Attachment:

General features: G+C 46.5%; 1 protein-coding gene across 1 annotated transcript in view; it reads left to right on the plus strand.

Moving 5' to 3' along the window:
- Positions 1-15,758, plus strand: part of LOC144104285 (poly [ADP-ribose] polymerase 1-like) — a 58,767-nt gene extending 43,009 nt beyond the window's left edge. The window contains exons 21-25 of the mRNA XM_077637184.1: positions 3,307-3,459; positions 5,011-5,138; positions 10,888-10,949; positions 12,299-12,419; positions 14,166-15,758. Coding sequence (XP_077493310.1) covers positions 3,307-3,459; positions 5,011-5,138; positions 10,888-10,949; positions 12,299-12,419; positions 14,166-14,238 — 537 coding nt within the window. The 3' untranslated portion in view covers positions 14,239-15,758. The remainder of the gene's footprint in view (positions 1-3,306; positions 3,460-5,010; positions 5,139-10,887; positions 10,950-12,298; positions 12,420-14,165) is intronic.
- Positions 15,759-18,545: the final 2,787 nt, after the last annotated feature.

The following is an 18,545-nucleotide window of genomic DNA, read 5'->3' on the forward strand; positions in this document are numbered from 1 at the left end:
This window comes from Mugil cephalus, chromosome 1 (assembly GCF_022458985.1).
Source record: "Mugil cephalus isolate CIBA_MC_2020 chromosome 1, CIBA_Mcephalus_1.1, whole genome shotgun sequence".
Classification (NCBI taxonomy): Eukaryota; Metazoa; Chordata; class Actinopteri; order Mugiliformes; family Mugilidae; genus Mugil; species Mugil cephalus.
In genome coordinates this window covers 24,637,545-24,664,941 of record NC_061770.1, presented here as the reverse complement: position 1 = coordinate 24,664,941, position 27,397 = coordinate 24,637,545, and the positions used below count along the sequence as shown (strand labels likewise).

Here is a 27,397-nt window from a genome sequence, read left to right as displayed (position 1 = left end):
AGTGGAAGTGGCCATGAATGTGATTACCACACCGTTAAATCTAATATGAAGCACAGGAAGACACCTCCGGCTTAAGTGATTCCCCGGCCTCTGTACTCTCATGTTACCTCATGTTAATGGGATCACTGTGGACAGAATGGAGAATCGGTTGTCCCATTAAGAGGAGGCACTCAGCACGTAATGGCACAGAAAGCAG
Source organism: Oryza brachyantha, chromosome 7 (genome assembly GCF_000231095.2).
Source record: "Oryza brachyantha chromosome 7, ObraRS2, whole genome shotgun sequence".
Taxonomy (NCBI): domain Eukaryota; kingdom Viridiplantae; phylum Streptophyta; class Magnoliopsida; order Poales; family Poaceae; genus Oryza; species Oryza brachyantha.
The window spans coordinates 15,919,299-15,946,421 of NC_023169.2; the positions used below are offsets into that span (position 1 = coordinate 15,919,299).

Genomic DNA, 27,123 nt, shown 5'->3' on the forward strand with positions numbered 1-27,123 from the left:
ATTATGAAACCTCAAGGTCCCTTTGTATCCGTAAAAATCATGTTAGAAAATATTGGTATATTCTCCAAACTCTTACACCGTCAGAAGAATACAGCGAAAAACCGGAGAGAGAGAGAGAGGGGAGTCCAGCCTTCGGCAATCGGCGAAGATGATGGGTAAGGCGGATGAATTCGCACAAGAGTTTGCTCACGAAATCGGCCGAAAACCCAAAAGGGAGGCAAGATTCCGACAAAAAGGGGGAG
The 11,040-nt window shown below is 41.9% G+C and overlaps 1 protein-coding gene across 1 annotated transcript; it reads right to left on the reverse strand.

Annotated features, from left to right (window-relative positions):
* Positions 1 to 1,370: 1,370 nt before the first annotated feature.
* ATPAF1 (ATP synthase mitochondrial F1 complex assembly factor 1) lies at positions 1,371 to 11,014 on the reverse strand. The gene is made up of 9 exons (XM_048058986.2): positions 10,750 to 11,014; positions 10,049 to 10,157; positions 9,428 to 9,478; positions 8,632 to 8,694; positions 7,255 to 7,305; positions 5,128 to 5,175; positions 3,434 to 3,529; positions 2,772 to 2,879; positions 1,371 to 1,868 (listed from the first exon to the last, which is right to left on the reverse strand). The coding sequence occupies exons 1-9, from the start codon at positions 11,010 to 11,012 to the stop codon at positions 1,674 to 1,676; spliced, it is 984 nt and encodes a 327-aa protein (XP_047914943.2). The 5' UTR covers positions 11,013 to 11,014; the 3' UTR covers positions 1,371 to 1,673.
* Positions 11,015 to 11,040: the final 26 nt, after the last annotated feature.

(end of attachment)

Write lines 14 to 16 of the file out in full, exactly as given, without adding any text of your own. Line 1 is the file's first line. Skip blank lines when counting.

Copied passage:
Taxonomy (NCBI): domain Eukaryota; kingdom Viridiplantae; phylum Streptophyta; class Magnoliopsida; order Poales; family Poaceae; genus Oryza; species Oryza brachyantha.
The window spans coordinates 15,919,299-15,946,421 of NC_023169.2; the positions used below are offsets into that span (position 1 = coordinate 15,919,299).

Genomic DNA, 27,123 nt, shown 5'->3' on the forward strand with positions numbered 1-27,123 from the left: